Staying sharp: Virtual lessons keep Basie Center Conservatory students on key


Gerd Nowaczyk
Piano instructor Gerd Nowaczyk conducts a virtual lesson from a Basie center Conservatory classroom

It’s not just K-12 classrooms adjusting to virtual learning this week. At the Count Basie Center’s Conservatory, music lessons have gone interactive, with instructors offering an array of lessons to students via conference call sites, private meeting software – anything to keep performances sharp.

Quoting the violin virtuoso Jascha Heifetz, Conservatory director Dr. Lucy Chen notes, If I don’t practice one day, I know it; two days, the critics know it; three days, the public knows it.”

“The pursuit of greatness in music often translates into persistence, grit, and aspiration – all of which are key to successes later in life,” Chen continues.  “But it all starts with dedication and practice.”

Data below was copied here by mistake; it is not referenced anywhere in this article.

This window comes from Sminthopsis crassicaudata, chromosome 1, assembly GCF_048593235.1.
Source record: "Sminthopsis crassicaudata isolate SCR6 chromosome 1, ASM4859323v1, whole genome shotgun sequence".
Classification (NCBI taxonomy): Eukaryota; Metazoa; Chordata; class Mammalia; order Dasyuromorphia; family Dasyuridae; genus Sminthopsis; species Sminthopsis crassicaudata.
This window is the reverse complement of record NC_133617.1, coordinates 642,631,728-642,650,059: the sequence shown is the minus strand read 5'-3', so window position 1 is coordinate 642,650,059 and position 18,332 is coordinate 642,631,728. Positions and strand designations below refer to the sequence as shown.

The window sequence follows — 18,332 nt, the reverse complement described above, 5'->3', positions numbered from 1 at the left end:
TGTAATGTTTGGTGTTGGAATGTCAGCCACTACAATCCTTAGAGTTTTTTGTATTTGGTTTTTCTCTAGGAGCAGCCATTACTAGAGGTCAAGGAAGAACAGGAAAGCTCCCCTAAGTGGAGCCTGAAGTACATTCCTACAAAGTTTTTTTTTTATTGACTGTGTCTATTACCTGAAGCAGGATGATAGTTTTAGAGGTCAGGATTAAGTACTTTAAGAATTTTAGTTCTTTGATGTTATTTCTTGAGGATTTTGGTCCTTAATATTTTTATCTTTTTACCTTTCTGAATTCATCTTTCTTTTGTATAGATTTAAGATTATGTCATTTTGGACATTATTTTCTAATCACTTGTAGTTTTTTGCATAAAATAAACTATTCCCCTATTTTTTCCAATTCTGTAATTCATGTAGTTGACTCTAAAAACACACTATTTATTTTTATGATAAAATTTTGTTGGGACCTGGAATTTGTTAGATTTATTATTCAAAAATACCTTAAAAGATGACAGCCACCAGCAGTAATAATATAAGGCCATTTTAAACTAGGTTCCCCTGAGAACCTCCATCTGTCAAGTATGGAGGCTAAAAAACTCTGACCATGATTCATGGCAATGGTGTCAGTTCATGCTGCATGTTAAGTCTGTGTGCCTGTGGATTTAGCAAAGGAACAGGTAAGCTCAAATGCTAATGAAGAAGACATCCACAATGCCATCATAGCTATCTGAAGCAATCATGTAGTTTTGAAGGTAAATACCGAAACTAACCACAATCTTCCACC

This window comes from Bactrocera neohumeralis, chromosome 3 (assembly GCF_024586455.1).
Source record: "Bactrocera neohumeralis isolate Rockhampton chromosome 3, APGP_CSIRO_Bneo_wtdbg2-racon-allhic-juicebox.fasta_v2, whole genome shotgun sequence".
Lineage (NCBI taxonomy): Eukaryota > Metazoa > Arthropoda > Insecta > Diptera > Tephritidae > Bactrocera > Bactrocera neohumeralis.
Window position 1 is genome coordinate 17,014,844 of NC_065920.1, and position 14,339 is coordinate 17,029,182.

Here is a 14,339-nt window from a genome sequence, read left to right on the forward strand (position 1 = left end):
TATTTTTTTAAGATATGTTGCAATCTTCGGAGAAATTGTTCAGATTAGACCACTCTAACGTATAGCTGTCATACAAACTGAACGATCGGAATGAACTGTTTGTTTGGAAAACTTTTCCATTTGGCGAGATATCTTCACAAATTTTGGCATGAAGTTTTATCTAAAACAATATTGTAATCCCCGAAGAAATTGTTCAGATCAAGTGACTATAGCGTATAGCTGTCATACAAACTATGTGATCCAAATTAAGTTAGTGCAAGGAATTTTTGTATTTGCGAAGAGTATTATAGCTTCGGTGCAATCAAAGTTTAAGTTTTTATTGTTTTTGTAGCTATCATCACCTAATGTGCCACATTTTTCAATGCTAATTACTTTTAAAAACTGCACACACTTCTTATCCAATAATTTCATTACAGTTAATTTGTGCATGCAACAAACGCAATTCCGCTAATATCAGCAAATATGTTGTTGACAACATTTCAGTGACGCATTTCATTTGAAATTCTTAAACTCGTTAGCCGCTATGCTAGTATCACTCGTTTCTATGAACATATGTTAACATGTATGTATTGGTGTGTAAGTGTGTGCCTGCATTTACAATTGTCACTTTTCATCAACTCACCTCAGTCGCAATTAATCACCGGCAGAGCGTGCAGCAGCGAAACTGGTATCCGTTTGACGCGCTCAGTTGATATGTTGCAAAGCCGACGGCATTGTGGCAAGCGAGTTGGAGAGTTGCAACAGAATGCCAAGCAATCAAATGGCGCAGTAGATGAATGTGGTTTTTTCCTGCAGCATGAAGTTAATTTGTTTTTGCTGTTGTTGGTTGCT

Several of the Basie Conservatory instructors have resorted to teaching students virtually – paying attention to mandates against social gathering while maintaining the organization’s dedication to arts education.

“Like all parents, keeping our students engaged over the next few weeks will be a challenge,” says Yvonne Lamb-Scudiery, Vice President of Education at the Basie Center. “Yet, maintaining motivation is of utmost importance, and we’re  excited to offer virtual learning opportunities. We hope to continue to create additional interactive arts experiences, and perhaps engage new students and families in the process.”

“Our virtual lessons capabilities have excellent video and audio quality,” says strings instructor Laura Petillo. “So much, in fact, that my students could hear the subtle changes in pitch on our violins and clap rhythms with me. Each was able to follow directions just as they would in a standard lesson, and play with confidence seeing me there.”

“As we adapt to the challenges of COVID-19, we might not be able to interact with our teachers in person for a while, but our “virtual studios” have allowed us to continue the rigor of our musical studies, and soon we’ll add virtual recitals to present our hard work.”

“I am confident,” Dr. Chen concludes, “that as these difficult days eventually come to an end, we will be thankful that we remained focused on education, and continued to pursue the arts, which carry so much value in these emotionally difficult times.”